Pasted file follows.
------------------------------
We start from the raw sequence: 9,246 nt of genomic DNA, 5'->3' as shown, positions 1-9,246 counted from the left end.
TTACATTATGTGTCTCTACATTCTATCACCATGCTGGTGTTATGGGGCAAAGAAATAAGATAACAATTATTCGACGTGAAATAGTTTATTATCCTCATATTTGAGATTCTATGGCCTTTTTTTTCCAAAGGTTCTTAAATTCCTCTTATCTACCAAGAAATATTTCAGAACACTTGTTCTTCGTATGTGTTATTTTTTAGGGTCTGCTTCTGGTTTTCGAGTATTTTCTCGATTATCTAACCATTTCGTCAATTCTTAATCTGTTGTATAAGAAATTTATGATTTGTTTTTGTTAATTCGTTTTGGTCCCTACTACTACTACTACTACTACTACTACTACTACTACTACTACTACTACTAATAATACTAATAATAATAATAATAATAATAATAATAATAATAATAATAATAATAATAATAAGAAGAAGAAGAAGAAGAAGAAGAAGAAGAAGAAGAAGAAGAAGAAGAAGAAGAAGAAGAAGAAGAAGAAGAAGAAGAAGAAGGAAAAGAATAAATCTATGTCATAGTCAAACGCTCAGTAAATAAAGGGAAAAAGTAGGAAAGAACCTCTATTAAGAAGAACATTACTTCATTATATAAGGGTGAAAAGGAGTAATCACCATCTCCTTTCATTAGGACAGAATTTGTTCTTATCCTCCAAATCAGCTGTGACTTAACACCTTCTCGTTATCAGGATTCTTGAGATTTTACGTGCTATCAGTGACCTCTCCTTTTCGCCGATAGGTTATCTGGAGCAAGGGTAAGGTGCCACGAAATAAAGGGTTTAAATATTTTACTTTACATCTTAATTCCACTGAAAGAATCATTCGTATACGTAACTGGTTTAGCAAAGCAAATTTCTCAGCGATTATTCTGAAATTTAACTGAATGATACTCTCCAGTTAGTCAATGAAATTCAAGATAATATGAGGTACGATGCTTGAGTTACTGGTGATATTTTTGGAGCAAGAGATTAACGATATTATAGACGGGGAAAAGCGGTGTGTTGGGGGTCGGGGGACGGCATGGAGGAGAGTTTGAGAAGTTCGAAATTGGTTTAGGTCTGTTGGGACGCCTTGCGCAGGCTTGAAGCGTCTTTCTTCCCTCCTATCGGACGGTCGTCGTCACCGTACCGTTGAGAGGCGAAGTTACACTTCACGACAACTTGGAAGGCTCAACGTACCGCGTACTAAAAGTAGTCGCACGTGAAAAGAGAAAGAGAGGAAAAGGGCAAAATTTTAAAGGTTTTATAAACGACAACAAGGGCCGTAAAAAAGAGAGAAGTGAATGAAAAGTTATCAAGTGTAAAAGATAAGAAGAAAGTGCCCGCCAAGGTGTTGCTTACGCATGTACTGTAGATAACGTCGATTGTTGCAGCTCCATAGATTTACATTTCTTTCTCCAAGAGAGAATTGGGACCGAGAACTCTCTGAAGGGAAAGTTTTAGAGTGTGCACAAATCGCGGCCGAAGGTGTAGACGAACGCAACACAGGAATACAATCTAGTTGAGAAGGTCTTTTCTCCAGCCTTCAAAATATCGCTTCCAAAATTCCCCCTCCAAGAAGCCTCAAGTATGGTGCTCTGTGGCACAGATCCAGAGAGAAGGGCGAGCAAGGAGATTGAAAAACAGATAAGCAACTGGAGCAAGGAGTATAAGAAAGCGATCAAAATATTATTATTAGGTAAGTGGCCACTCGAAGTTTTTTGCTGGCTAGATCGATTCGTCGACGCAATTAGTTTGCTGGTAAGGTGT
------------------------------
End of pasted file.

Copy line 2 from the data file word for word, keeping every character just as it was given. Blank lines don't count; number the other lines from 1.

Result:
TTACATTATGTGTCTCTACATTCTATCACCATGCTGGTGTTATGGGGCAAAGAAATAAGATAACAATTATTCGACGTGAAATAGTTTATTATCCTCATATTTGAGATTCTATGGCCTTTTTTTTCCAAAGGTTCTTAAATTCCTCTTATCTACCAAGAAATATTTCAGAACACTTGTTCTTCGTATGTGTTATTTTTTAGGGTCTGCTTCTGGTTTTCGAGTATTTTCTCGATTATCTAACCATTTCGTCAATTCTTAATCTGTTGTATAAGAAATTTATGATTTGTTTTTGTTAATTCGTTTTGGTCCCTACTACTACTACTACTACTACTACTACTACTACTACTACTACTACTACTAATAATACTAATAATAATAATAATAATAATAATAATAATAATAATAATAATAATAATAATAAGAAGAAGAAGAAGAAGAAGAAGAAGAAGAAGAAGAAGAAGAAGAAGAAGAAGAAGAAGAAGAAGAAGAAGAAGAAGAAGAAGGAAAAGAATAAATCTATGTCATAGTCAAACGCTCAGTAAATAAAGGGAAAAAGTAGGAAAGAACCTCTATTAAGAAGAACATTACTTCATTATATAAGGGTGAAAAGGAGTAATCACCATCTCCTTTCATTAGGACAGAATTTGTTCTTATCCTCCAAATCAGCTGTGACTTAACACCTTCTCGTTATCAGGATTCTTGAGATTTTACGTGCTATCAGTGACCTCTCCTTTTCGCCGATAGGTTATCTGGAGCAAGGGTAAGGTGCCACGAAATAAAGGGTTTAAATATTTTACTTTACATCTTAATTCCACTGAAAGAATCATTCGTATACGTAACTGGTTTAGCAAAGCAAATTTCTCAGCGATTATTCTGAAATTTAACTGAATGATACTCTCCAGTTAGTCAATGAAATTCAAGATAATATGAGGTACGATGCTTGAGTTACTGGTGATATTTTTGGAGCAAGAGATTAACGATATTATAGACGGGGAAAAGCGGTGTGTTGGGGGTCGGGGGACGGCATGGAGGAGAGTTTGAGAAGTTCGAAATTGGTTTAGGTCTGTTGGGACGCCTTGCGCAGGCTTGAAGCGTCTTTCTTCCCTCCTATCGGACGGTCGTCGTCACCGTACCGTTGAGAGGCGAAGTTACACTTCACGACAACTTGGAAGGCTCAACGTACCGCGTACTAAAAGTAGTCGCACGTGAAAAGAGAAAGAGAGGAAAAGGGCAAAATTTTAAAGGTTTTATAAACGACAACAAGGGCCGTAAAAAAGAGAGAAGTGAATGAAAAGTTATCAAGTGTAAAAGATAAGAAGAAAGTGCCCGCCAAGGTGTTGCTTACGCATGTACTGTAGATAACGTCGATTGTTGCAGCTCCATAGATTTACATTTCTTTCTCCAAGAGAGAATTGGGACCGAGAACTCTCTGAAGGGAAAGTTTTAGAGTGTGCACAAATCGCGGCCGAAGGTGTAGACGAACGCAACACAGGAATACAATCTAGTTGAGAAGGTCTTTTCTCCAGCCTTCAAAATATCGCTTCCAAAATTCCCCCTCCAAGAAGCCTCAAGTATGGTGCTCTGTGGCACAGATCCAGAGAGAAGGGCGAGCAAGGAGATTGAAAAACAGATAAGCAACTGGAGCAAGGAGTATAAGAAAGCGATCAAAATATTATTATTAGGTAAGTGGCCACTCGAAGTTTTTTGCTGGCTAGATCGATTCGTCGACGCAATTAGTTTGCTGGTAAGGTGT